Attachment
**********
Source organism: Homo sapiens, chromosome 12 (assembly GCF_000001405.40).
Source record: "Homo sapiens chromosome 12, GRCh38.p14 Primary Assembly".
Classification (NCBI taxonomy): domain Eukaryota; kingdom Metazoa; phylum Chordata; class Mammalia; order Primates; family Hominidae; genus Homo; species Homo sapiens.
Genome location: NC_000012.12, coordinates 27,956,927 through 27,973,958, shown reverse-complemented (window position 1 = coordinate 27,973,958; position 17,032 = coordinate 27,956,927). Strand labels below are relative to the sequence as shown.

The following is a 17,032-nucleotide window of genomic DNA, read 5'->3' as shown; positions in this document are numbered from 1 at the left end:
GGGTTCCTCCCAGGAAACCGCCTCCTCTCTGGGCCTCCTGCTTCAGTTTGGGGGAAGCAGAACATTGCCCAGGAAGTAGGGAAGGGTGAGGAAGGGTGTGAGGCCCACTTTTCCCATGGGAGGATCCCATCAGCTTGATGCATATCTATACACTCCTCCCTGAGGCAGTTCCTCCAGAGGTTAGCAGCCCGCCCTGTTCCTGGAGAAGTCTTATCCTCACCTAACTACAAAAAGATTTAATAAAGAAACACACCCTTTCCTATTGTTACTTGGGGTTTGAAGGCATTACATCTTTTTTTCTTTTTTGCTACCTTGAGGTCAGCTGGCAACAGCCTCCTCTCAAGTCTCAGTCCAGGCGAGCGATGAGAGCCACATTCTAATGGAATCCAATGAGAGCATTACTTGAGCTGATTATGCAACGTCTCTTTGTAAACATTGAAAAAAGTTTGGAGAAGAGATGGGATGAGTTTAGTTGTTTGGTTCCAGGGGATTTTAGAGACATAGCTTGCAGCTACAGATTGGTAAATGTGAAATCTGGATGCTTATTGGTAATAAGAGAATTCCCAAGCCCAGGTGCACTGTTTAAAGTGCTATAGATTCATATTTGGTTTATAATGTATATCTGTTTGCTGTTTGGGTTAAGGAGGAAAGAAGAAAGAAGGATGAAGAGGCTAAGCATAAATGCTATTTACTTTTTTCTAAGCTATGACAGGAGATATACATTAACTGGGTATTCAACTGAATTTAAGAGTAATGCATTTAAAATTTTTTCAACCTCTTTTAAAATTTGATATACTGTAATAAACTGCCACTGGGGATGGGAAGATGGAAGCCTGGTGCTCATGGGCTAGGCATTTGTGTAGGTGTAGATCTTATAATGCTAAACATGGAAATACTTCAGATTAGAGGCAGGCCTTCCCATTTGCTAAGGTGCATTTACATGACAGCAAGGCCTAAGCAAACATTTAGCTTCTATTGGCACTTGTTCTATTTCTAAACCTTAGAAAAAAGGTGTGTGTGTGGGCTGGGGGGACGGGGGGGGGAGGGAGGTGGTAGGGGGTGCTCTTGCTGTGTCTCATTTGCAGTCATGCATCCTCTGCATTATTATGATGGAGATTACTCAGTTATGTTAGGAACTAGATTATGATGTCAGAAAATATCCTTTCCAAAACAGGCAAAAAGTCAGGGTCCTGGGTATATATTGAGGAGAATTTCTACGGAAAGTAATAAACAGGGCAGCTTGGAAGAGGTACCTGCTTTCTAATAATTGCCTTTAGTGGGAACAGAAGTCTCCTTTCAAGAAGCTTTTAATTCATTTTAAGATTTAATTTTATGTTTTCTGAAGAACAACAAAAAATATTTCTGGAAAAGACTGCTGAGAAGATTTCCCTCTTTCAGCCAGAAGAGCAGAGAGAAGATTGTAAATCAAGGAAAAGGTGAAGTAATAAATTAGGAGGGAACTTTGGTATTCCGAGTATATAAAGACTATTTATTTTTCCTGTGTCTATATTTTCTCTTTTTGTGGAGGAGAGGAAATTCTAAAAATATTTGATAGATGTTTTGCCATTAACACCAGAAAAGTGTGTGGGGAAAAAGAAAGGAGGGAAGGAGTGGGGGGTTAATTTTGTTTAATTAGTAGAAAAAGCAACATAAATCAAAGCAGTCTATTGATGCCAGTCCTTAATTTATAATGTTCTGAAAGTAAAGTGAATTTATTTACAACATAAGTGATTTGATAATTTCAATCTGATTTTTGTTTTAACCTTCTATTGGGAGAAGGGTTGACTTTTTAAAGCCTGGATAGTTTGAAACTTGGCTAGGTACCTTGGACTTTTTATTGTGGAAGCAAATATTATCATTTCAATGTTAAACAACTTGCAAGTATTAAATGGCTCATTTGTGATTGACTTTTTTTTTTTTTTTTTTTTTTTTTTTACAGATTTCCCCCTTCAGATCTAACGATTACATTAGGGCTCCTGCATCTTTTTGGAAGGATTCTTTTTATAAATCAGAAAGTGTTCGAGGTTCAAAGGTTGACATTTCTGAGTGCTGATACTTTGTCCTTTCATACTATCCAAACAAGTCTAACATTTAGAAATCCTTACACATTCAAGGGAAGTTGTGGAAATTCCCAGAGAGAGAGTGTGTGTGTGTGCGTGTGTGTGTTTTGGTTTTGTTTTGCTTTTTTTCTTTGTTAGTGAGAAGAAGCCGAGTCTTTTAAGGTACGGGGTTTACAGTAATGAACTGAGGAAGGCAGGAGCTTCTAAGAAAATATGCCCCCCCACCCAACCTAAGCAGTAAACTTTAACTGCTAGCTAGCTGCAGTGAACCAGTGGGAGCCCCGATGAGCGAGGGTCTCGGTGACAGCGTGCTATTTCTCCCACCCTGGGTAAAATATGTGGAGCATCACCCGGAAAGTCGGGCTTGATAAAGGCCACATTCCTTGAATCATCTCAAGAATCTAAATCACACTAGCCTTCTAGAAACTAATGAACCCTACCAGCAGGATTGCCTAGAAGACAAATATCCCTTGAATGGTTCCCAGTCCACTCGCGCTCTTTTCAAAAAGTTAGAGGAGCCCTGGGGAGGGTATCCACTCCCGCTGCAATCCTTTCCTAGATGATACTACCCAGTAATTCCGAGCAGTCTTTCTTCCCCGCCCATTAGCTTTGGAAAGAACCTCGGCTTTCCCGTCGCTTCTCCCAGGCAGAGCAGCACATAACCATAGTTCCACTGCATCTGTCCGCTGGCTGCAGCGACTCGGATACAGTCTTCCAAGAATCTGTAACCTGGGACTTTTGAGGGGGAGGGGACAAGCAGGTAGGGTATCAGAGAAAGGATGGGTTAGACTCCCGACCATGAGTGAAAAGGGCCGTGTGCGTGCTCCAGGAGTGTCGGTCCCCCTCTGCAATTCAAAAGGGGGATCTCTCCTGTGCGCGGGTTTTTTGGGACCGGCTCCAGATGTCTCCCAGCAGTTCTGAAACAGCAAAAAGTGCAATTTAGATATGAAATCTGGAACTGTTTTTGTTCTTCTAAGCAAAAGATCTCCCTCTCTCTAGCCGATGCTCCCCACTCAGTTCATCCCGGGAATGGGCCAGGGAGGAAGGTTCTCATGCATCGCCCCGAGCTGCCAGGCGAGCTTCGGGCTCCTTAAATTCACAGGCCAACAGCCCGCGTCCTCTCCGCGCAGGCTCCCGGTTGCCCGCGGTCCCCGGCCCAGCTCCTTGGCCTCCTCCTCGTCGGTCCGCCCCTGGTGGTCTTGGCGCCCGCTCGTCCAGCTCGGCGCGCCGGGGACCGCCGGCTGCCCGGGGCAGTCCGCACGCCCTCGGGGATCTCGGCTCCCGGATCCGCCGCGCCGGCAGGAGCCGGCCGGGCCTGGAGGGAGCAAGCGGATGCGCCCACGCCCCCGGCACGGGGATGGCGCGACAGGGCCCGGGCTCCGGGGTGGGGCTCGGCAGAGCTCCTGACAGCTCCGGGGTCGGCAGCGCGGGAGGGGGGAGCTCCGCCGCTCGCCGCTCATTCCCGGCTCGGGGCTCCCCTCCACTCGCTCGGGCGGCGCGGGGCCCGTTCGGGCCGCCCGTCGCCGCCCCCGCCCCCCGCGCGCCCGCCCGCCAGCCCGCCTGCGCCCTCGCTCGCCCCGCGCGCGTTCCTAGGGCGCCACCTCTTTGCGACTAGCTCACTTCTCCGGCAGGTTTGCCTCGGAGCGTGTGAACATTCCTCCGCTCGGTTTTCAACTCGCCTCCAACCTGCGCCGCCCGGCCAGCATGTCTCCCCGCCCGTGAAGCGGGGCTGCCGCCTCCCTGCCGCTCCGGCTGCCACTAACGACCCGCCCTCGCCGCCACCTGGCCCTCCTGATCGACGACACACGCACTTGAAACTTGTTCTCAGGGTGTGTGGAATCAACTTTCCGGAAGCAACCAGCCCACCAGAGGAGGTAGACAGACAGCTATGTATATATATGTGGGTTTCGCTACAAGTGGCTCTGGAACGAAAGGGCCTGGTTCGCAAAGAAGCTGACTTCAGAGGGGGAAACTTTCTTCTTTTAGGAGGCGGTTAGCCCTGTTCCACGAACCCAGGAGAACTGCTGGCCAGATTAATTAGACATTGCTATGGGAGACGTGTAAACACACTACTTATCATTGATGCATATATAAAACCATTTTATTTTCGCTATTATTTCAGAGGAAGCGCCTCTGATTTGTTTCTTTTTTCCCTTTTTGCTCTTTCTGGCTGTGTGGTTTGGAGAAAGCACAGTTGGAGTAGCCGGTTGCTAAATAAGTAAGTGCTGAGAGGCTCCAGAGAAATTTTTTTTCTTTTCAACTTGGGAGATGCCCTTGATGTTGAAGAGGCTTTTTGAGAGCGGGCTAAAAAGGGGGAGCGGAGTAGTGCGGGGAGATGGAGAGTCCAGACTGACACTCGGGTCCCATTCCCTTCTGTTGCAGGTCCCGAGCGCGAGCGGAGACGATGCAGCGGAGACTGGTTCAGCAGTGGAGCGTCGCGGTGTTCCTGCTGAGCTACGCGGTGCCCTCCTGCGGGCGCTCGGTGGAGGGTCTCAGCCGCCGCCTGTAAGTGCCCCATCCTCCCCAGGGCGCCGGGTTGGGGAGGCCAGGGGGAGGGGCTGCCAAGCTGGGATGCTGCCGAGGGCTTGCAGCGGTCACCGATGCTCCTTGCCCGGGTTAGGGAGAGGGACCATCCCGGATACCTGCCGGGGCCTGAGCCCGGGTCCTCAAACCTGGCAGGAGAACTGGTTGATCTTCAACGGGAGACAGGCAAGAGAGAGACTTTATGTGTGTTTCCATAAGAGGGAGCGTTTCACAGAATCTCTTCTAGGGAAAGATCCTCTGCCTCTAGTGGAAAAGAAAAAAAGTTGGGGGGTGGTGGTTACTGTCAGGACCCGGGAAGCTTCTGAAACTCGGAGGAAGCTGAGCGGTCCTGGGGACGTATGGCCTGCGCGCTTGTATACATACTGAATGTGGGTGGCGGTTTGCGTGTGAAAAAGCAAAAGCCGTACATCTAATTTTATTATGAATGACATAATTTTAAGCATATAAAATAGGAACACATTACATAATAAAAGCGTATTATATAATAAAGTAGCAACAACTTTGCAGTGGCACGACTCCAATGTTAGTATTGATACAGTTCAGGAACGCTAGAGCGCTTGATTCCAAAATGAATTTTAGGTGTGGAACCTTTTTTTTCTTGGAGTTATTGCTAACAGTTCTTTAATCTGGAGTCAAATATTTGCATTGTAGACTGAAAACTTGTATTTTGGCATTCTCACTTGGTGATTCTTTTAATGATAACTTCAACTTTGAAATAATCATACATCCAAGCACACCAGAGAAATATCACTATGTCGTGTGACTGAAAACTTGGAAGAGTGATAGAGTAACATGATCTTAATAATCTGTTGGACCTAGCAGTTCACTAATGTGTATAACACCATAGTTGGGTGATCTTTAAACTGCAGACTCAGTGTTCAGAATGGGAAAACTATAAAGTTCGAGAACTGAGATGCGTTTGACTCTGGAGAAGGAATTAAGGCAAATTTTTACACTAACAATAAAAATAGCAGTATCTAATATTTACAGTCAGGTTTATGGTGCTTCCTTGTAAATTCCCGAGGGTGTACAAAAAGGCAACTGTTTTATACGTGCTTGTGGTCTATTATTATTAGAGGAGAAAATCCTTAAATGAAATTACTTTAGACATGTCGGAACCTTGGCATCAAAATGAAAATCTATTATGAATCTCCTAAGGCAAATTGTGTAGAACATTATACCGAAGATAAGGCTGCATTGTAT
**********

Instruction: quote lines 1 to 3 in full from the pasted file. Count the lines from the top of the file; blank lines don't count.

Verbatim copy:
Source organism: Homo sapiens, chromosome 12 (assembly GCF_000001405.40).
Source record: "Homo sapiens chromosome 12, GRCh38.p14 Primary Assembly".
Classification (NCBI taxonomy): domain Eukaryota; kingdom Metazoa; phylum Chordata; class Mammalia; order Primates; family Hominidae; genus Homo; species Homo sapiens.